A number of factors have been associated
with an increased risk of lethal violence. For example, when a man is excessively
jealous and constantly wants to know where his partner is, he should be considered
dangerous. A jealous batterer often tries to control his wife or partner’s
behavior and may accuse her of having affairs. These men often “stalk”
women when they leave the relationship or move out of the house.
Often when a batterer kills his wife
or partner, he has threatened homicide or suicide in the past. These threats
should be taken very seriously. Batterers who are heavy drug and alcohol abusers
are more likely to kill. The abuse of alcohol and drugs has also been found
to be a factor in cases where women kill their batterers. Often, women are
more afraid when men use drugs and alcohol
and are more likely to use violence to protect themselves during an assault.
Research indicates that the most dangerous time for a battered woman
is after she ends the relationship. In the United States, research
indicates that women who leave their batterers are at a 75% greater
risk of being killed by their batterers than those who stay. From
Julian Center, Women
in the US; Casa de Esperanza, Myths
and Facts. It is very important for a battered woman to make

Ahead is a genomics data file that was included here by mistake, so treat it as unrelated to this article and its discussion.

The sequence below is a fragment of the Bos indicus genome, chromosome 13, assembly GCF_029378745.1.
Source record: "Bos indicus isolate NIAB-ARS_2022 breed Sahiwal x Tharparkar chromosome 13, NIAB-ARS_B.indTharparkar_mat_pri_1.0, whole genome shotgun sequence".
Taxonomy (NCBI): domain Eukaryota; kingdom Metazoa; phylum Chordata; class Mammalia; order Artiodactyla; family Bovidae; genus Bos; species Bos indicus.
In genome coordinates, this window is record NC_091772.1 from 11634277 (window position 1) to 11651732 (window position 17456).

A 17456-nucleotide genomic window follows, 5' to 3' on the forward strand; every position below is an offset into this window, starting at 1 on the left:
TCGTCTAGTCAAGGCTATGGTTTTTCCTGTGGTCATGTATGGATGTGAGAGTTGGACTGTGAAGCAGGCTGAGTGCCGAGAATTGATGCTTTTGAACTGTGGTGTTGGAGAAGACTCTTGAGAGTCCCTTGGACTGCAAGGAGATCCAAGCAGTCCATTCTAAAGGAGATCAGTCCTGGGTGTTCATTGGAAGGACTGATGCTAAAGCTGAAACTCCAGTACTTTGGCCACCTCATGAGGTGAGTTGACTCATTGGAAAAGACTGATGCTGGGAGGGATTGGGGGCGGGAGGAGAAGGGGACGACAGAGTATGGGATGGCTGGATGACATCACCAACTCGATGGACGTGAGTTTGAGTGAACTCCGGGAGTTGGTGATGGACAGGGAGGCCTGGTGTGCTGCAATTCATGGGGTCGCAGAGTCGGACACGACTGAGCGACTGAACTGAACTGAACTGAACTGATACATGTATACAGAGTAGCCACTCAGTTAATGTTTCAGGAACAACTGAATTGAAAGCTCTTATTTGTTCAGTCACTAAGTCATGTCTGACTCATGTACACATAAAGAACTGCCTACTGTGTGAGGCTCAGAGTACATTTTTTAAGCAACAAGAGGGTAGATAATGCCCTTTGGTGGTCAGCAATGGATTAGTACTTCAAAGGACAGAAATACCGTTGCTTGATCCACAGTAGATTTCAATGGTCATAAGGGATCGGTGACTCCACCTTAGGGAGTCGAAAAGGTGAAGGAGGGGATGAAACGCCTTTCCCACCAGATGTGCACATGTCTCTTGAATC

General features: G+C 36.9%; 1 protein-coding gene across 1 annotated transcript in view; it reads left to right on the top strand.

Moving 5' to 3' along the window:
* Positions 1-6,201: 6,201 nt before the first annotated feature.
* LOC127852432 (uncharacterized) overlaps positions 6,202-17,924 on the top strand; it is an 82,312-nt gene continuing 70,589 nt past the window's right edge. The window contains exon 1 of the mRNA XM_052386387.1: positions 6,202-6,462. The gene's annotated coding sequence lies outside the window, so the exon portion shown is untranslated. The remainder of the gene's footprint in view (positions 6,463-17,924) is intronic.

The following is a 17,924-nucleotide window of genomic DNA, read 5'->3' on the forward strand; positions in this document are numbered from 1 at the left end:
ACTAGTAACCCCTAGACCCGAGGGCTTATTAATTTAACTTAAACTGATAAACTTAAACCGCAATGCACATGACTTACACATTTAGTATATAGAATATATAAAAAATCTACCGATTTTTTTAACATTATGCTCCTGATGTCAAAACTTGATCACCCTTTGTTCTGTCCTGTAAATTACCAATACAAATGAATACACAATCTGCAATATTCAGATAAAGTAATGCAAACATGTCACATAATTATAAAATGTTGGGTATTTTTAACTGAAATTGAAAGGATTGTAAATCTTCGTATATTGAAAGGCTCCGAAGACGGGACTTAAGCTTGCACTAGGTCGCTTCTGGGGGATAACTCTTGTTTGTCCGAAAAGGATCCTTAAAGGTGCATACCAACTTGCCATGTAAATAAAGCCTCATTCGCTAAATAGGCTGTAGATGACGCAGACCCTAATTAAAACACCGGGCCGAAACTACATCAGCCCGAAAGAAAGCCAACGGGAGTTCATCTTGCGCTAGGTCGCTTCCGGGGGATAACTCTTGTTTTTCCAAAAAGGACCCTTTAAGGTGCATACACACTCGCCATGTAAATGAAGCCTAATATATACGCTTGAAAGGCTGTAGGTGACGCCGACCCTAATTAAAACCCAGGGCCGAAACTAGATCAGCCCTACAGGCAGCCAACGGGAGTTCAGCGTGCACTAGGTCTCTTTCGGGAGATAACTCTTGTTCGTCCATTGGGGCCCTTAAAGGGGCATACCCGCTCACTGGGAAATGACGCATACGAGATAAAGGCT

her own decision to leave a relationship because she is in the
best position to assess the potential danger. An abuser’s
prior “choking” or “strangling” of the
victim as an indicator of extreme danger.
When a batterer is extremely depressed
and appears to lose hope for moving beyond the depression, he may be more
likely to commit homicide and/or suicide. When a batterer possesses weapons
or there are weapons or dangerous objects around the house, the batterer is
more likely to use them in an assault. A batterer who has used weapons in
previous abusive incidents or made prior threats with weapons may be more
likely to use weapons again. Studies also indicate that the isolation of the
batterer and the extent to which he is dependent on the battered woman correlate
with the use of lethal violence. Escalation of the violence in frequency or
severity can also indicate increased dangerousness.
Some men who batter believe that their
wives or partners belong to them. A batterer who believes he is absolutely
entitled to his female partner, her services, her obedience and her loyalty
is likely to be life endangering.
Neil Websdale, Lethality
Assessment Tools: A Critical Analysis,
offers an excellent overview of the current state of research on lethality
or dangerousness, describes some of the problems that arise this research,
and details the ways in which lethality assessment tools can be used to
the public, raise the awareness of service providers, and provide battered
women with an additional lens through which to evaluate their options and
plan for their safety.
Sample lethality assessment tools are provided by the U.S.-based Domestic
Institute and Alabama
Against Domestic Violence.